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GTT’s US$41 million “disputed” tax assessment at centre of telecoms liberalisation talks; Telecoms Agency legally active

Technical Consultant, Andre Griffith and Minister of Public Telecommunications, Cathy Hughes

The National Telecommunications Agency (NATA), which will be responsible for spectrum management and licensing of wireless communication service providers, is about to be established but liberalisation of the telecommunications sector is largely hinged on the settlement of a US$44 million tax claim against the Guyana Telephone and Telegraph Company (GTT).

GT&T continues to maintain that it enjoy a monopoly on international voice and data services until 2030.
Public Telecommunications Minister, Cathy Hughes said  last Friday her ministry’s representatives had a “very fruitful engagement” with the Commissioner-General of the Guyana Revenue Authority (GRA) on the “progress his agency is making with regards to the negotiations”.
“At the end of the day, the GRA- Guyana Revenue Authority- and the Commissioner-General have wanted to make sure they are covering all their bases from the financial end, from taxes that would have been paid, from things that could be offered to the sector as a whole and, therefore, the focus is not on getting this done in the shortest space of time but making sure that we come up with an end game that suits everyone and the government is extremely careful in ensuring that we come up with a deal that we are happy with,” she said.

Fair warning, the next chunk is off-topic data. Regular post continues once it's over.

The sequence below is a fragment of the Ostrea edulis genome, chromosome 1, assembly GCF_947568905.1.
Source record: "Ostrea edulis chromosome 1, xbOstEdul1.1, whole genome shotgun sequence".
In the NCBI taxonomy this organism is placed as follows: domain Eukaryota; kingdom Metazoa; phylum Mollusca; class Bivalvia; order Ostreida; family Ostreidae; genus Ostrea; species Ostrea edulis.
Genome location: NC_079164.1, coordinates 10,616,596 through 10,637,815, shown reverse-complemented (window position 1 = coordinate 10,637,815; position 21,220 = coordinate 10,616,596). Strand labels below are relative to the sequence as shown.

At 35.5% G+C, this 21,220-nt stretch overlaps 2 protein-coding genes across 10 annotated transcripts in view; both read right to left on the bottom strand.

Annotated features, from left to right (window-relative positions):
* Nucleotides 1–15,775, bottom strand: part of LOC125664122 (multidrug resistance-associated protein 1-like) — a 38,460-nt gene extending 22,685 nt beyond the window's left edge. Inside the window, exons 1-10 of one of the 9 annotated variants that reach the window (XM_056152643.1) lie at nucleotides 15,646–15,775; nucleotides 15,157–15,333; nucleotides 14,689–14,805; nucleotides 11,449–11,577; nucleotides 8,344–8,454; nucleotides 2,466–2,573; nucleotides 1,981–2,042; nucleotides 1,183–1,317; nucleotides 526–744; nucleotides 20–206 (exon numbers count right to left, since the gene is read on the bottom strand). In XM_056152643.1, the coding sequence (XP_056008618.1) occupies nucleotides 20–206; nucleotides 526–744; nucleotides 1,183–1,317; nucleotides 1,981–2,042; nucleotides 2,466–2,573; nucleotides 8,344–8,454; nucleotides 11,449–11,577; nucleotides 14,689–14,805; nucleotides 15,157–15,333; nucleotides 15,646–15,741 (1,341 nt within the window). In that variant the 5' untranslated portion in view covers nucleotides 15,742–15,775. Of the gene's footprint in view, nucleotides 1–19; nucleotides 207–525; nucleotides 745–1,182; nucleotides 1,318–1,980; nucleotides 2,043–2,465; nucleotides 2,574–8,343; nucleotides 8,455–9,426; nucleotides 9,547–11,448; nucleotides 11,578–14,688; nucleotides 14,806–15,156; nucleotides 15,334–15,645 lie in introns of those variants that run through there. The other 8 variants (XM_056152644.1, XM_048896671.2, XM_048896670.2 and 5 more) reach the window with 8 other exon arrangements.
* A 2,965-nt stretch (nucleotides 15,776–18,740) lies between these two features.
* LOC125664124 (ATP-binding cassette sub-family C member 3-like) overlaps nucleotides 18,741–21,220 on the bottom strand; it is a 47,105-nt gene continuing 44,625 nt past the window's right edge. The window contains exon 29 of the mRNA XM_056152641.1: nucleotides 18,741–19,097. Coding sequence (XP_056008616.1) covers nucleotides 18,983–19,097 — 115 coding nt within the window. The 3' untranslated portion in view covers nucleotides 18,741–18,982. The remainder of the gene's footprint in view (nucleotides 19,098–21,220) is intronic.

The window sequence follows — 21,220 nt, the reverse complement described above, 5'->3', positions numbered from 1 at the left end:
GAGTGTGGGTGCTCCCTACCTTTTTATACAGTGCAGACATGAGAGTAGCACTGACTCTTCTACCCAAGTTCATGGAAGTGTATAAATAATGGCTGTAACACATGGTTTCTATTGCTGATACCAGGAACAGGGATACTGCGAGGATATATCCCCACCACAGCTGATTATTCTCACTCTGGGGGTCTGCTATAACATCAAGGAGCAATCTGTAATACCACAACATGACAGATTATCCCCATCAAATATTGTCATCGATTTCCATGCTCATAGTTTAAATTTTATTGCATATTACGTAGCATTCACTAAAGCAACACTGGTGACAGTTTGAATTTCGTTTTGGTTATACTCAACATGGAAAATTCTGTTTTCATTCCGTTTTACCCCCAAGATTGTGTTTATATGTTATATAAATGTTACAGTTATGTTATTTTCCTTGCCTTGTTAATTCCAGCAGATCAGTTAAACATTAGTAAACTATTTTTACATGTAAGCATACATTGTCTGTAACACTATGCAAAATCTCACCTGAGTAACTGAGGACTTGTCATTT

At the same time, she said she was not aware of the details of the tax matters and referred queries to the Ministry of Finance or the GRA.
Under Guyanese laws, tax information is confidential but the phone company  in its 2016 Annual Report states that GTT is also involved in several legal claims regarding its tax filings with the Guyana Revenue Authority dating back to 1991 regarding the deductibility of intercompany advisory fees as well as other tax assessments.
The report states that should GTT be held liable for any of the disputed tax assessments, totaling $44.1 million, the Company believes that the Government of Guyana would then be obligated to reimburse GTT for any amounts necessary to ensure that GTT’s return on investment was no less than 15% per annum for the relevant periods.
The Minister of Public Telecommunications  announced that she last week Friday signed the commencement order for the establishment of NATA  with effect from January 19, 2019 to allow for the smooth transition from the National Frequency Management Unit (NFMU). “The objective of establishing the agency now is to give time to put in place certain administrative arrangements that are necessary for the agency to function effectively when the entire act comes into place,” she said.
Consultant Andre Griffith added that a comprehensive draft of the “a lot of the governance instruments” that the board would “review, refine it and maybe amend it”.  The NATA would be responsible for taking policy directions from the minister and advise the minister.
With the final report on spectrum management now in, she said “we are working with haste on the pricing structure”. Preparations include mechanisms for NATA’s human resource management, financial management, rules of procedures, licensing monitoring and enforcement in keeping with the 2016 Telecommunications Act.
Wary of naming yet another deadline for liberalisation, the Minister said her ministry was continuing to meet with Digicel and Atlantic Tele-Network (ATN) about licensing terms and liberalisation.